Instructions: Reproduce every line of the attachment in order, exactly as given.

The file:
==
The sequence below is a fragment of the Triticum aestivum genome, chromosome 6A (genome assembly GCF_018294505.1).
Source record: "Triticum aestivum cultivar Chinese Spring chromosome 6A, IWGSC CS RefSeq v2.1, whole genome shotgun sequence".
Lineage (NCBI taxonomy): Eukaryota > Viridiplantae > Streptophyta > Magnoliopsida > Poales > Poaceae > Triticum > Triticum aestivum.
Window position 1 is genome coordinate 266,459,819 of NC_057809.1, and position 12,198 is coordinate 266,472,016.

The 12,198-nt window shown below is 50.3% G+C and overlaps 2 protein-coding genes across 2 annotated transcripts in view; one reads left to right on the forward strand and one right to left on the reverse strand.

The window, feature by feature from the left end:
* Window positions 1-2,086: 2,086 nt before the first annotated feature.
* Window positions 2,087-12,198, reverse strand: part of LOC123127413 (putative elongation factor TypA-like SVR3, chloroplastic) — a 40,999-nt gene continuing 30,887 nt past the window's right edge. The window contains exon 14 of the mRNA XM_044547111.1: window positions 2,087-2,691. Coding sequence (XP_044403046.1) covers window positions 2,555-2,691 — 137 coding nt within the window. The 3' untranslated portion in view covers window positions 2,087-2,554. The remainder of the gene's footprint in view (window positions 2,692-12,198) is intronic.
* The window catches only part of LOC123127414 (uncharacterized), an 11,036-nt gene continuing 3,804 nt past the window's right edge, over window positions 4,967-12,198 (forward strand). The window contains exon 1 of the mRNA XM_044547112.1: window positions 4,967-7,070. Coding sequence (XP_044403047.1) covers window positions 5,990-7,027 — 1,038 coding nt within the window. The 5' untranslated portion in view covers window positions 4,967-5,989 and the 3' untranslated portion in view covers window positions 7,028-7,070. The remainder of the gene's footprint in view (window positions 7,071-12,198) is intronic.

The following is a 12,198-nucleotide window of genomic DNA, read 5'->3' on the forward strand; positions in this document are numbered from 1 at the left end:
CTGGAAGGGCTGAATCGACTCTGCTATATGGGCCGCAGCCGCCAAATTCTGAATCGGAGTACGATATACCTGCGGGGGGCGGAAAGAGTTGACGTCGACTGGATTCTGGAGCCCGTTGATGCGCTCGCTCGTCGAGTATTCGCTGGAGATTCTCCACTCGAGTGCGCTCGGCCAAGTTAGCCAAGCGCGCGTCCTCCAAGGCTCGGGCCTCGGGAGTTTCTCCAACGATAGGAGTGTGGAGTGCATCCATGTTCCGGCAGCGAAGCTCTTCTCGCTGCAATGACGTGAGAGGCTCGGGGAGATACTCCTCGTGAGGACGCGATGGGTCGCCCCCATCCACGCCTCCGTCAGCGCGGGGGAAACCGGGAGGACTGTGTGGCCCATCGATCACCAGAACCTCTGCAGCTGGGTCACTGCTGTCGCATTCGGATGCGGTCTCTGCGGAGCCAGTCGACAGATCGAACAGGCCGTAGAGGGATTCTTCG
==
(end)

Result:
The sequence below is a fragment of the Triticum aestivum genome, chromosome 6A (genome assembly GCF_018294505.1).
Source record: "Triticum aestivum cultivar Chinese Spring chromosome 6A, IWGSC CS RefSeq v2.1, whole genome shotgun sequence".
Lineage (NCBI taxonomy): Eukaryota > Viridiplantae > Streptophyta > Magnoliopsida > Poales > Poaceae > Triticum > Triticum aestivum.
Window position 1 is genome coordinate 266,459,819 of NC_057809.1, and position 12,198 is coordinate 266,472,016.

The 12,198-nt window shown below is 50.3% G+C and overlaps 2 protein-coding genes across 2 annotated transcripts in view; one reads left to right on the forward strand and one right to left on the reverse strand.

The window, feature by feature from the left end:
* Window positions 1-2,086: 2,086 nt before the first annotated feature.
* Window positions 2,087-12,198, reverse strand: part of LOC123127413 (putative elongation factor TypA-like SVR3, chloroplastic) — a 40,999-nt gene continuing 30,887 nt past the window's right edge. The window contains exon 14 of the mRNA XM_044547111.1: window positions 2,087-2,691. Coding sequence (XP_044403046.1) covers window positions 2,555-2,691 — 137 coding nt within the window. The 3' untranslated portion in view covers window positions 2,087-2,554. The remainder of the gene's footprint in view (window positions 2,692-12,198) is intronic.
* The window catches only part of LOC123127414 (uncharacterized), an 11,036-nt gene continuing 3,804 nt past the window's right edge, over window positions 4,967-12,198 (forward strand). The window contains exon 1 of the mRNA XM_044547112.1: window positions 4,967-7,070. Coding sequence (XP_044403047.1) covers window positions 5,990-7,027 — 1,038 coding nt within the window. The 5' untranslated portion in view covers window positions 4,967-5,989 and the 3' untranslated portion in view covers window positions 7,028-7,070. The remainder of the gene's footprint in view (window positions 7,071-12,198) is intronic.

The following is a 12,198-nucleotide window of genomic DNA, read 5'->3' on the forward strand; positions in this document are numbered from 1 at the left end:
CTGGAAGGGCTGAATCGACTCTGCTATATGGGCCGCAGCCGCCAAATTCTGAATCGGAGTACGATATACCTGCGGGGGGCGGAAAGAGTTGACGTCGACTGGATTCTGGAGCCCGTTGATGCGCTCGCTCGTCGAGTATTCGCTGGAGATTCTCCACTCGAGTGCGCTCGGCCAAGTTAGCCAAGCGCGCGTCCTCCAAGGCTCGGGCCTCGGGAGTTTCTCCAACGATAGGAGTGTGGAGTGCATCCATGTTCCGGCAGCGAAGCTCTTCTCGCTGCAATGACGTGAGAGGCTCGGGGAGATACTCCTCGTGAGGACGCGATGGGTCGCCCCCATCCACGCCTCCGTCAGCGCGGGGGAAACCGGGAGGACTGTGTGGCCCATCGATCACCAGAACCTCTGCAGCTGGGTCACTGCTGTCGCATTCGGATGCGGTCTCTGCGGAGCCAGTCGACAGATCGAACAGGCCGTAGAGGGATTCTTCG